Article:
Release Date: Apr 28, 2009
Record label: Sony
Genre(s): Rock, Vocal
A new kind of greatest-hits record Ben Folds returns with an entourage—they intonate their voices at breathtaking levels, overlapping in a seamless harmony throughout the album. The singer/songwriter takes the back seat and lets the college kids channel their inner Folds, and they successfully do so—often stealing the spotlight away from Folds. Ben Folds - Ben Folds Presents: University A CappellaThe groups incorporate their own sound and reinvent the tracks.
Despite Ben Folds' protests to the contrary, University A Cappella! is a total novelty, its 16 songs containing nary an instrument and many a harmonized voice. Some may view the move as a gimmick, but there's something truly...well, novel about Folds' work with these young ensembles, all of whom re-create the songwriter's acerbic pop/rock with voices alone. While the world of collegiate a cappella isn't exactly a macrocosm of the music business, it does mirror the industry's recording trends, with more and more ensembles adopting the same digitally tuned, Pro Tools-weaned approach that achieves perfection at the expense of the human element.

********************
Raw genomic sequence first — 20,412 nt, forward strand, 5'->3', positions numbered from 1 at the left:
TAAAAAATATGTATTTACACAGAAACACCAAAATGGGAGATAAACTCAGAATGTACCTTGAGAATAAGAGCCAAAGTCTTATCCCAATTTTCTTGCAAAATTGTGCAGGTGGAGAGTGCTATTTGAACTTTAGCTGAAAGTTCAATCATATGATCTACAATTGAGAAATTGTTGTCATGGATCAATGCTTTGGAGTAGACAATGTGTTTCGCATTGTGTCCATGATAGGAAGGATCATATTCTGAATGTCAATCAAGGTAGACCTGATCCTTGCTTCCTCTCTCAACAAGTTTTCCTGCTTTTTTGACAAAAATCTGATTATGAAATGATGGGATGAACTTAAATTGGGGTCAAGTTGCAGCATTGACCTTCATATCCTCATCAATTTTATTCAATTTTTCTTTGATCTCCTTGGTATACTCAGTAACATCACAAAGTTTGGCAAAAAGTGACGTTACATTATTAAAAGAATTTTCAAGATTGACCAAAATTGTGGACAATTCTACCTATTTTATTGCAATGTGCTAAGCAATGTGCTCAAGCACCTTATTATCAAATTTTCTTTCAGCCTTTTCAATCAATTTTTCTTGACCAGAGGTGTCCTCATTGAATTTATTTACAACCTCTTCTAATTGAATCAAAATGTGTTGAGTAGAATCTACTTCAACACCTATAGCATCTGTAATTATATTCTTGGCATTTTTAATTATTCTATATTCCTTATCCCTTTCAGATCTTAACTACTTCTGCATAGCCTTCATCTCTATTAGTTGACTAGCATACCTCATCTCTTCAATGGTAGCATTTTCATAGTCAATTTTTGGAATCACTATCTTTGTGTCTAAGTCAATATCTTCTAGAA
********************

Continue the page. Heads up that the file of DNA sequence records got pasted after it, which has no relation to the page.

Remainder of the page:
Ben Folds has always had a penchant for big background vocals and harmonies in his songs, and he’s not just encouraged, but physically directed the audience to sing along in his concerts for years. So it’s not really a shock that he’d find it appealing that college a cappella groups are covering him. What is a surprise is that he liked the idea so much that he actively recruited groups to submit their versions of his songs and compiled the best of them into an album.
Achieving coolness does not seem to be the point in a capella music, nor has it hampered a cappella groups’ popularity on college campuses across the States. Indeed, my small college had no fewer than seven official cappella groups -- as well as several rogue singing clubs. On Ben Folds Presents: University A Cappella!, Ben Folds has collected 14 of his songs as arranged and recorded by various college singing groups, as well as two songs (“Effington” and “Boxing”) that Folds himself re-imagines a la a cappella.